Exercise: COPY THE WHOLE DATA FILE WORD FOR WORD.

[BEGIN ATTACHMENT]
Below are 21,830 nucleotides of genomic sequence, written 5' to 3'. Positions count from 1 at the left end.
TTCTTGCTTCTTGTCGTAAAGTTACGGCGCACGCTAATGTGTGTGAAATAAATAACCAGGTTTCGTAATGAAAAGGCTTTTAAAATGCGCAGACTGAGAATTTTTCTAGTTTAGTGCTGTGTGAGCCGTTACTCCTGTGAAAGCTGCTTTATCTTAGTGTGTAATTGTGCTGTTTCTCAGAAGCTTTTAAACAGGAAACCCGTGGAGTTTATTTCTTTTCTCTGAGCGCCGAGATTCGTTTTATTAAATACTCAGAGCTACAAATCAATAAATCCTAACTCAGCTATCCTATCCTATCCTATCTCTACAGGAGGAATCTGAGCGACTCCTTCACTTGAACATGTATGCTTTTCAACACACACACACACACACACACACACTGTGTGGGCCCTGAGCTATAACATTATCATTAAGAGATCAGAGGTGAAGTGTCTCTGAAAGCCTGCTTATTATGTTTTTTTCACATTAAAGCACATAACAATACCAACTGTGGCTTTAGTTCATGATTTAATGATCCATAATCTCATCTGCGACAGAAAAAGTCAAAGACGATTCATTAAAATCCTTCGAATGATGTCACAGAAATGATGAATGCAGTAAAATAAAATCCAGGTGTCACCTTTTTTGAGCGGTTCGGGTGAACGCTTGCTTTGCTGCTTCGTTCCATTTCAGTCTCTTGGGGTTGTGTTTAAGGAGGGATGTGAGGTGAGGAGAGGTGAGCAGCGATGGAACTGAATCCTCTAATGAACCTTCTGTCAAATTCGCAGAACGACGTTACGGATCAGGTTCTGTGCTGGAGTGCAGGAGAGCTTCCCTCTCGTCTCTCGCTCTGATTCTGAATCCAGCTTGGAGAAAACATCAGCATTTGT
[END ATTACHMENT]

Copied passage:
Below are 21,830 nucleotides of genomic sequence, written 5' to 3'. Positions count from 1 at the left end.
TTCTTGCTTCTTGTCGTAAAGTTACGGCGCACGCTAATGTGTGTGAAATAAATAACCAGGTTTCGTAATGAAAAGGCTTTTAAAATGCGCAGACTGAGAATTTTTCTAGTTTAGTGCTGTGTGAGCCGTTACTCCTGTGAAAGCTGCTTTATCTTAGTGTGTAATTGTGCTGTTTCTCAGAAGCTTTTAAACAGGAAACCCGTGGAGTTTATTTCTTTTCTCTGAGCGCCGAGATTCGTTTTATTAAATACTCAGAGCTACAAATCAATAAATCCTAACTCAGCTATCCTATCCTATCCTATCTCTACAGGAGGAATCTGAGCGACTCCTTCACTTGAACATGTATGCTTTTCAACACACACACACACACACACACACACTGTGTGGGCCCTGAGCTATAACATTATCATTAAGAGATCAGAGGTGAAGTGTCTCTGAAAGCCTGCTTATTATGTTTTTTTCACATTAAAGCACATAACAATACCAACTGTGGCTTTAGTTCATGATTTAATGATCCATAATCTCATCTGCGACAGAAAAAGTCAAAGACGATTCATTAAAATCCTTCGAATGATGTCACAGAAATGATGAATGCAGTAAAATAAAATCCAGGTGTCACCTTTTTTGAGCGGTTCGGGTGAACGCTTGCTTTGCTGCTTCGTTCCATTTCAGTCTCTTGGGGTTGTGTTTAAGGAGGGATGTGAGGTGAGGAGAGGTGAGCAGCGATGGAACTGAATCCTCTAATGAACCTTCTGTCAAATTCGCAGAACGACGTTACGGATCAGGTTCTGTGCTGGAGTGCAGGAGAGCTTCCCTCTCGTCTCTCGCTCTGATTCTGAATCCAGCTTGGAGAAAACATCAGCATTTGT